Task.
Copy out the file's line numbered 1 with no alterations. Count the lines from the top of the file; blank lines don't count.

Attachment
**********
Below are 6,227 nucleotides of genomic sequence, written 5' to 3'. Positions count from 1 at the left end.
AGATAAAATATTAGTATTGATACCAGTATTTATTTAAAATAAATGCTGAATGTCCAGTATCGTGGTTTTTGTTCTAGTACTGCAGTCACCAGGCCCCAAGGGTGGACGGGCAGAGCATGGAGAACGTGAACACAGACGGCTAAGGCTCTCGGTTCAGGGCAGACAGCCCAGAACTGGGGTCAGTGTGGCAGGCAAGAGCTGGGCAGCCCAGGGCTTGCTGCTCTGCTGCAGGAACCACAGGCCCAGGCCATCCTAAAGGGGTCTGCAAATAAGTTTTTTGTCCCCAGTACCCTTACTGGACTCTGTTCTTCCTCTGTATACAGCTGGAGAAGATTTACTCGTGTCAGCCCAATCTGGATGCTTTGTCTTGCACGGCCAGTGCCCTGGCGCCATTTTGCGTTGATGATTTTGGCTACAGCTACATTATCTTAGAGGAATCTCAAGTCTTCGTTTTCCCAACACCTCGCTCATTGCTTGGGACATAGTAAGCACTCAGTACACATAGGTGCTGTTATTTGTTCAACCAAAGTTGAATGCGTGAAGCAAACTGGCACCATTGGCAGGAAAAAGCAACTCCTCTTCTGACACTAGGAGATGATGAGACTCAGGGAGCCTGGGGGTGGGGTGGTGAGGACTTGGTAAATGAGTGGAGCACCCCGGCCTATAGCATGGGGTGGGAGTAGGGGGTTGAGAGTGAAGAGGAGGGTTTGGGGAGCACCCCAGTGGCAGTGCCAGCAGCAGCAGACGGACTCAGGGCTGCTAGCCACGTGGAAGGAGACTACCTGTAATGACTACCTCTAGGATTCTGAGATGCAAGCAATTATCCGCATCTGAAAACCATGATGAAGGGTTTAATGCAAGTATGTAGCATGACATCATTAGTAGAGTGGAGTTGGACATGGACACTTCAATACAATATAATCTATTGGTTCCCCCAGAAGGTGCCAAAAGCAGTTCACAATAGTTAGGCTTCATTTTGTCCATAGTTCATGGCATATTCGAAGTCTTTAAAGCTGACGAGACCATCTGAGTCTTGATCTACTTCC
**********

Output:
Below are 6,227 nucleotides of genomic sequence, written 5' to 3'. Positions count from 1 at the left end.